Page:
As we gained the long west ridge of Evans, I was starting to feel the fatigue of my willow wallow and not having been above treeline since Labor Day weekend.  Though the ridge is easy, my wobbly legs were not up to the task of the rock hopping required to move as efficiently as I normally would and I took my time through here, carefully picked my way through the rocks and snowfields.  The weather though was what saved the day for me.  We were comfortable in light layers and did not even need gloves, it was so warm, clear and calm.  It is rare to get days this nice in the summer, never mind December.  I commented how it felt like cheating, but Homie reminded me of all the days out there where we have suffered greatly, so this helps to balance things out.  We topped out around 12:50pm, much later than I had predicted, but was happy to get there regardless.  This was my 2nd  winter ascent of Evans (1st was by bike in January 2009) and my 31st overall ascent of Evans.  This also filled a grid slot for Homie and I.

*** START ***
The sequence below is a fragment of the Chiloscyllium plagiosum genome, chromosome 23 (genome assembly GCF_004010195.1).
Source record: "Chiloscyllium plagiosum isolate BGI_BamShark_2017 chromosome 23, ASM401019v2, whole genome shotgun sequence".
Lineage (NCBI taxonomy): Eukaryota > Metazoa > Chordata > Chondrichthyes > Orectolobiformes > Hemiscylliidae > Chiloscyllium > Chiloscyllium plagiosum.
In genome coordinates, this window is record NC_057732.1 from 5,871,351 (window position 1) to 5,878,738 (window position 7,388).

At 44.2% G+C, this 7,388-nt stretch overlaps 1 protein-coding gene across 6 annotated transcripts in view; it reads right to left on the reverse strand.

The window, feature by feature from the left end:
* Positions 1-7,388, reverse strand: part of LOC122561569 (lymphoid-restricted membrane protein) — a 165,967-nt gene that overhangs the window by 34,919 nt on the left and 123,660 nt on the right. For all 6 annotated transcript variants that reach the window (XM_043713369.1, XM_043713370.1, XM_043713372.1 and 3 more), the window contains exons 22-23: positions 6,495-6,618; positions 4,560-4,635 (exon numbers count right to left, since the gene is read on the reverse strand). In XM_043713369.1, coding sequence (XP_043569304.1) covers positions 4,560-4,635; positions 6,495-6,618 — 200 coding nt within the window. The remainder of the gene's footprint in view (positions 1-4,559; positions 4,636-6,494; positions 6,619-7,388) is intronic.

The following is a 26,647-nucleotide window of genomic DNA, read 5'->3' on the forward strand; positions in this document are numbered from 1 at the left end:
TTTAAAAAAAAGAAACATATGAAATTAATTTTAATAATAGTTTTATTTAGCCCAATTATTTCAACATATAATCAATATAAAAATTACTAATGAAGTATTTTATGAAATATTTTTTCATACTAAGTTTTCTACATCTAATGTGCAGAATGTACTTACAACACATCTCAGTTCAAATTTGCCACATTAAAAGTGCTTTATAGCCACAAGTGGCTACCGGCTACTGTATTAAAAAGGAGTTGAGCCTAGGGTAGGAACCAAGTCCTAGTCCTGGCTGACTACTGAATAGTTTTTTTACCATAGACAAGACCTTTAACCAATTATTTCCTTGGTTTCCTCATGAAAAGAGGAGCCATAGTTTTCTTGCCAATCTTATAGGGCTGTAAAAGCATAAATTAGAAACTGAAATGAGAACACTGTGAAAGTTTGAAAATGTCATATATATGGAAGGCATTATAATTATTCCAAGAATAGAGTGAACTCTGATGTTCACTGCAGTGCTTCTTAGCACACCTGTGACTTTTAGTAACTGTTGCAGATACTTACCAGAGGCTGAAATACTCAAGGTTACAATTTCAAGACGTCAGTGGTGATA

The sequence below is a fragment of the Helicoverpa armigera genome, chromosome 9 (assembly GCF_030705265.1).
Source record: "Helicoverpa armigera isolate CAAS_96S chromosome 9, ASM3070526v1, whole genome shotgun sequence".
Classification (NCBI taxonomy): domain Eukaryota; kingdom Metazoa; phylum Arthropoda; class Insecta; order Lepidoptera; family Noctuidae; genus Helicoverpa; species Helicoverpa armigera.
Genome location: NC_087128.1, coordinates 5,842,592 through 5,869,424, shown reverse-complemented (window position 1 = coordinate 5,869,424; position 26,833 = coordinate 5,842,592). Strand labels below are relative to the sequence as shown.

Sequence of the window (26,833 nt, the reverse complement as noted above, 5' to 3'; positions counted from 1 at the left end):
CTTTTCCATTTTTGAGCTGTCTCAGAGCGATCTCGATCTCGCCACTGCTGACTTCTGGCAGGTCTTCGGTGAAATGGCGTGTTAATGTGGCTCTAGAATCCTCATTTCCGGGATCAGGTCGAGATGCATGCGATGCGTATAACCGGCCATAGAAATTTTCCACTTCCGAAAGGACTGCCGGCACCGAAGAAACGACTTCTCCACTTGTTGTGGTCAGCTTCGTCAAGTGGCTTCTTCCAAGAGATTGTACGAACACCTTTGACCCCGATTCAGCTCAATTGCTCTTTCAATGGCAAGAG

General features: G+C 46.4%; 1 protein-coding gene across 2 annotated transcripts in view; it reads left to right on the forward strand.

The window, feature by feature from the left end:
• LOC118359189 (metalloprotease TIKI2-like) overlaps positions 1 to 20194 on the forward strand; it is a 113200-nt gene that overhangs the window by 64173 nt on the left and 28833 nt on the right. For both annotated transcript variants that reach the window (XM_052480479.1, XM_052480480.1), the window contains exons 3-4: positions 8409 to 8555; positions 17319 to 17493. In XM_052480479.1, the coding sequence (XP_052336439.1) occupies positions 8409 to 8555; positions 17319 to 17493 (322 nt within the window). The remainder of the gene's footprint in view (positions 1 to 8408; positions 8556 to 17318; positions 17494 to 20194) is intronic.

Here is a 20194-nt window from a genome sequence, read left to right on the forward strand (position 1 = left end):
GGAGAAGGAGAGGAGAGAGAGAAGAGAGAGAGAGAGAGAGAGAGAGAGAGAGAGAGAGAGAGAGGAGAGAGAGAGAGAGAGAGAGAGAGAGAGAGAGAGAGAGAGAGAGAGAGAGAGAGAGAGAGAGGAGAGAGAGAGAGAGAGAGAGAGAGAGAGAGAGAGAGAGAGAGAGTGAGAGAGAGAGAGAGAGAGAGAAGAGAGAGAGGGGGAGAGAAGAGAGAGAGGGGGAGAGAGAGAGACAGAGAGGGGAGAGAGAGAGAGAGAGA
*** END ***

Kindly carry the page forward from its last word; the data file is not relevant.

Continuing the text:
We spent about 10 minutes on the summit, although I would  have liked to linger if it were not for the late-ish hour (bringing lights never even occurred to me) and I knew I was going to be late for a long planned and rare date night with my wife.  I again took it easy along the ridge, not feeling all that coordinated and Homie was gracious enough to wait on me.  The descent beyond was easy, the gully required care, but was not bad.  I was not at all excited about the return trip through the willows, but hoped that our morning trail breaking efforts, plus the addition of one other climber with snowshoes who made an attempt would lessen the effort, but it was not to be.  The warm day softened the snow enough that the trip out was even more difficult, especially with the cumulative fatigue setting in.  I had no choice but to just power through and was thankful for good fitness and endurance.  Being any less fit could have proved to be a predicament.